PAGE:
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FSA set to escape the axe

The FSA is expected to survive the Conservative-LibDem Government’s banking regulation plans.

New Chancellor George Osborne has been forced to alter his plans to scrap the FSA and hand supervisory powers to the Bank of England.

Under the original plans, the Conservatives intended to set up a consumer protection agency in the FSA’s place but the coalition agreement only says: “The parties agree that the regulatory system needs reform to avoid a repeat of Labour’s financial crisis. We agree to bring forward proposals to give the Bank of England control of macroprudential regulation and oversight of micro-prudential regulation.”

The coalition also agreed to set up an independent commission to look at separating retail and investment banking “in a sustainable way”, which will report back within one year.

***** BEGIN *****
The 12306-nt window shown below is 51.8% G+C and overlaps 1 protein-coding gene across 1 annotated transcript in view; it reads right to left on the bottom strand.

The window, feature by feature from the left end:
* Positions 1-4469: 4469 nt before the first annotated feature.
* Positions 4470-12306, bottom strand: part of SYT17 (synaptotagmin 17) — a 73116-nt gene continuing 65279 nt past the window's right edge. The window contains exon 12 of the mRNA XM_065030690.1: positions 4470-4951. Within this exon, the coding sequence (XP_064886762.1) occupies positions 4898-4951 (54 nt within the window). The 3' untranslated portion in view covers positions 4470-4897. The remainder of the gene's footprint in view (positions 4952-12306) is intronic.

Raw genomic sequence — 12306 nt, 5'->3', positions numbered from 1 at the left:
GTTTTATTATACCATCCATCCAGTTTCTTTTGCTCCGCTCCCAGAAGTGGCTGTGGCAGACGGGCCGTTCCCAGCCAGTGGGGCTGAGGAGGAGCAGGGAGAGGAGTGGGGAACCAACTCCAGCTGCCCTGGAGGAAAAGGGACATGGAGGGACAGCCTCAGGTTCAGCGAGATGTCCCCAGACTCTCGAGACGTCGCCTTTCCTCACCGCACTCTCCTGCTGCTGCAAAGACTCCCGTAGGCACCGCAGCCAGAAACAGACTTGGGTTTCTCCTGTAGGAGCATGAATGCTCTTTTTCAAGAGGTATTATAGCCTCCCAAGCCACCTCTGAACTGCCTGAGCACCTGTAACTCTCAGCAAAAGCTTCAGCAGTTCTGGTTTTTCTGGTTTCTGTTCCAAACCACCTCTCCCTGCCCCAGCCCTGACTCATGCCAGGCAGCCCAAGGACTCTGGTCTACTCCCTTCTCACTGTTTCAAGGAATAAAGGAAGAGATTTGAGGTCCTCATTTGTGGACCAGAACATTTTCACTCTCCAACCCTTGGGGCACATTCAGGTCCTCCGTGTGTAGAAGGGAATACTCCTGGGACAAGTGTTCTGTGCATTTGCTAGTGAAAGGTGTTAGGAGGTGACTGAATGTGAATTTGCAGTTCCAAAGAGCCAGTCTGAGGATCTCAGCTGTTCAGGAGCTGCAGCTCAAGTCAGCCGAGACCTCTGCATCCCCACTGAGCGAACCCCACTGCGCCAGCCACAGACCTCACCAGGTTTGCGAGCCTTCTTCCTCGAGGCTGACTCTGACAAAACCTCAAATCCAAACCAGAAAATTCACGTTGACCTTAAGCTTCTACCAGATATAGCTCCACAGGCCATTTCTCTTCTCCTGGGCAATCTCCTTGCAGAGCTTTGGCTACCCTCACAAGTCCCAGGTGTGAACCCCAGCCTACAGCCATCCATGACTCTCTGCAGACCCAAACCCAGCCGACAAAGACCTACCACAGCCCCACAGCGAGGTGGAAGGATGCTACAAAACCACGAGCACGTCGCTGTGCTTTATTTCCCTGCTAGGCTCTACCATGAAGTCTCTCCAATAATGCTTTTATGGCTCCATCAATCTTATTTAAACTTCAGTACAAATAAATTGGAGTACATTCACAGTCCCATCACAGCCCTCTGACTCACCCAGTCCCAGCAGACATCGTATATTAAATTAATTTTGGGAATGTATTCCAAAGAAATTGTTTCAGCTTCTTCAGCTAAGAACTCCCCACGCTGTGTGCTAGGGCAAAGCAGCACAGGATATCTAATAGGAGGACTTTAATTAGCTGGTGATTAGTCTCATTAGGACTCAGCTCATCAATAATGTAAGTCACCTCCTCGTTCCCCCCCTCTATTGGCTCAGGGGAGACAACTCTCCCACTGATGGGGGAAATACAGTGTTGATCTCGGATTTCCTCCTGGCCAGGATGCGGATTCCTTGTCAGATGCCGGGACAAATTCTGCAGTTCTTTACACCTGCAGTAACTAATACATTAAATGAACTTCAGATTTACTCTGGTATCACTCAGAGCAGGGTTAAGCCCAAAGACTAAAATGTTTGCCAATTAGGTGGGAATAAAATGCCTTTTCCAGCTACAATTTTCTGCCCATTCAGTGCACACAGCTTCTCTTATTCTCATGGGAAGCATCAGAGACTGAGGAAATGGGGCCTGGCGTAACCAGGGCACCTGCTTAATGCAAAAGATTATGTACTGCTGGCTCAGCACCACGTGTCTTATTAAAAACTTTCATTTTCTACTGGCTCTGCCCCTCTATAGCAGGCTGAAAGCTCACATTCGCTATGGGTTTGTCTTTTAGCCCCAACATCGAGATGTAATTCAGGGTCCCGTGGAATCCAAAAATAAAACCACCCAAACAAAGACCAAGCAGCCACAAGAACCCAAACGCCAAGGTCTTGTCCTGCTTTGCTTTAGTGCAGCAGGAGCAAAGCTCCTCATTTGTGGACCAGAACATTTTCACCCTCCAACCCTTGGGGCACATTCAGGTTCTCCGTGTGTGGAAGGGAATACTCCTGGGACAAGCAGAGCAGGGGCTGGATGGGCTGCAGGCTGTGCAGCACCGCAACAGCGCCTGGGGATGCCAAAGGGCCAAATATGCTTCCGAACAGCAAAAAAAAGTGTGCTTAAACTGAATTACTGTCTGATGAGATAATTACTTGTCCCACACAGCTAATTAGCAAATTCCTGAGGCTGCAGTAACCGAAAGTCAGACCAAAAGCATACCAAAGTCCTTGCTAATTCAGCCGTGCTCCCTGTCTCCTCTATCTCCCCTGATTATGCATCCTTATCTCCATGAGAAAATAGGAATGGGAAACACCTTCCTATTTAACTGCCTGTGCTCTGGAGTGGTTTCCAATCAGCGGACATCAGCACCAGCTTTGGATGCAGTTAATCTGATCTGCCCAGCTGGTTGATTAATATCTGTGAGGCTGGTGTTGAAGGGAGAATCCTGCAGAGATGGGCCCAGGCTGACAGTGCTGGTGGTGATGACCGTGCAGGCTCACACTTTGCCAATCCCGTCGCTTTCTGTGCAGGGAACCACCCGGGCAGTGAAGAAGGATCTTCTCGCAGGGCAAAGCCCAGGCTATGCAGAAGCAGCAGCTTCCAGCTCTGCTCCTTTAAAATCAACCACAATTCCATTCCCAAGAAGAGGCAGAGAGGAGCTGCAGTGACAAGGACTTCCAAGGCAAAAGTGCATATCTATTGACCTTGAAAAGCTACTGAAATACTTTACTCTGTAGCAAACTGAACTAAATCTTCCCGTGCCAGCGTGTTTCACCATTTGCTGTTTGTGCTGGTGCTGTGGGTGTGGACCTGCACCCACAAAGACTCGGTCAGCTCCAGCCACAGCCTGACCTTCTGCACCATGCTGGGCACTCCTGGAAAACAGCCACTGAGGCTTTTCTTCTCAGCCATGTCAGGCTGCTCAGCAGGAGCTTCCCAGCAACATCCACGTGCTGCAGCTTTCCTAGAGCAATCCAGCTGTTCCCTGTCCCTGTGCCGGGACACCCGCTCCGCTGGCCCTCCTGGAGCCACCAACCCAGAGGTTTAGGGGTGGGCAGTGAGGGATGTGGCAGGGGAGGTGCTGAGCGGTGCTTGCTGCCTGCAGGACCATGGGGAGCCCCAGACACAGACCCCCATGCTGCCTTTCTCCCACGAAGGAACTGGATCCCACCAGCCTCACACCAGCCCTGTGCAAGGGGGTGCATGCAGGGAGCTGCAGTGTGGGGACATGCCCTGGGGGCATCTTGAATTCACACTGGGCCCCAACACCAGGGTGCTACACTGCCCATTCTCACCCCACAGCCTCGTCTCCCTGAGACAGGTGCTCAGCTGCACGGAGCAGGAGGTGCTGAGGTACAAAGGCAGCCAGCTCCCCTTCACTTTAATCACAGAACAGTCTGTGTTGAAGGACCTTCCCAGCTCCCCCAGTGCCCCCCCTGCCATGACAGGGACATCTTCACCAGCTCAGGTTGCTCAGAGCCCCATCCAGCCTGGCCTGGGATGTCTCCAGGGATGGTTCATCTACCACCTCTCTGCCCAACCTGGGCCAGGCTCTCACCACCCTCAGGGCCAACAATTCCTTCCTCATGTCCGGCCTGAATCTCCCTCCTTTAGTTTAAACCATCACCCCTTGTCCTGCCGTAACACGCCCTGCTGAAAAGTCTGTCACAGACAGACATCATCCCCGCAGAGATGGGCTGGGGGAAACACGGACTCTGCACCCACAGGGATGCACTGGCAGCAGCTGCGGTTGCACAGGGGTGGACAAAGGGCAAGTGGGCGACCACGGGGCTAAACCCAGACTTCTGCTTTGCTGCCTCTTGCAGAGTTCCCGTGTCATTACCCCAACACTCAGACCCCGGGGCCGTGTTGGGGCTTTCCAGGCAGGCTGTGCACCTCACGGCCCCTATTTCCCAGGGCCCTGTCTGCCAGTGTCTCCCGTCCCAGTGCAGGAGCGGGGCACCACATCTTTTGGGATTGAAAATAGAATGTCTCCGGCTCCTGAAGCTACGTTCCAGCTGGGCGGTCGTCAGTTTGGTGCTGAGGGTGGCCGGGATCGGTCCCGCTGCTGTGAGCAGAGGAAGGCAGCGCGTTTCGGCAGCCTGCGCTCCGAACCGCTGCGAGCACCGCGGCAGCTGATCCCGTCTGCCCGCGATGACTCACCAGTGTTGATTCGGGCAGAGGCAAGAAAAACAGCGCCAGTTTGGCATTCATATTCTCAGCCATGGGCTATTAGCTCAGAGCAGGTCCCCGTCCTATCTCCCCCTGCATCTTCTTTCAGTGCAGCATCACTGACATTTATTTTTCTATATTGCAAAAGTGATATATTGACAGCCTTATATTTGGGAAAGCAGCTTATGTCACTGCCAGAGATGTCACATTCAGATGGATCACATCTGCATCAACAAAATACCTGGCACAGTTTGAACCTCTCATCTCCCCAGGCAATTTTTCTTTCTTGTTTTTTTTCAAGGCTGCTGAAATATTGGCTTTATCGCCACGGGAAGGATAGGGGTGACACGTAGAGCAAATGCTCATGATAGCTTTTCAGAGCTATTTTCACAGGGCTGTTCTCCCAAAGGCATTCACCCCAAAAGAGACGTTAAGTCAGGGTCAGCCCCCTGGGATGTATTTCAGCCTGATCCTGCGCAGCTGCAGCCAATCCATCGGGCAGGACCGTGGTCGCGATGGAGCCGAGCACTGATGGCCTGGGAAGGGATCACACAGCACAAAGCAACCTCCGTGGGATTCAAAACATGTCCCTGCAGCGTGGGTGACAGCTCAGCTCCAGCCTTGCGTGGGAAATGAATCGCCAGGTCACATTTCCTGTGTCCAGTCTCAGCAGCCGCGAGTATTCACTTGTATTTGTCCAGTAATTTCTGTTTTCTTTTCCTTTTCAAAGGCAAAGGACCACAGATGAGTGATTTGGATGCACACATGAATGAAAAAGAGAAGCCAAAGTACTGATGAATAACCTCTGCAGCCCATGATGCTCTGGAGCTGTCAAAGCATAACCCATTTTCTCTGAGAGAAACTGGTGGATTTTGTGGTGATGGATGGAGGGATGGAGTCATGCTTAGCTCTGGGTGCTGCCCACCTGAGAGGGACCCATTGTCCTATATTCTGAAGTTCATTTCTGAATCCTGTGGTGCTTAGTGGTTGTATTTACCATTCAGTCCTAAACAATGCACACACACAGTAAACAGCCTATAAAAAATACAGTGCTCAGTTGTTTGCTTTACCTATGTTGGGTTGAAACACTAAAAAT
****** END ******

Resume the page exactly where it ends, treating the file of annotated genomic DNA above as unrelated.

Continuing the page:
The LibDems had called for a clear split between retail and investment banking.

Lansons director of regulatory consulting Richard Hobbs says: “It seems that Vince Cable’s view prevailed over George Osborne’s and the FSA is safe in this Government’s hands. Therefore, the issue is how long this Parliament will last, which I think will be some considerable time.”

“What tends to happen with proposals like this is that if they do not find expression immediately after an election, they tend to die and life moves on. I think it highly unlikely that the proposal would be resurrected if the Tories were to win an outright majority at an election in a few years time. The proposal to break up the FSA was a highly politically motivated attempt to attack Gordon Brown and was part of an election strategy which is now out of the way.”

CMS Cameron McKenna partner Paul Edmondson says the City will welcome this change of tack.

He says: “There will be cheers in the City if, as now seems likely, FSA remains the single regulator for banks and insurers. The fact the Bank of England may be given greater authority over FSA should be welcomed too. This would be a sensible way to divide up the different responsibilities without firms having to deal with several regulators, as the Tories once favoured.”


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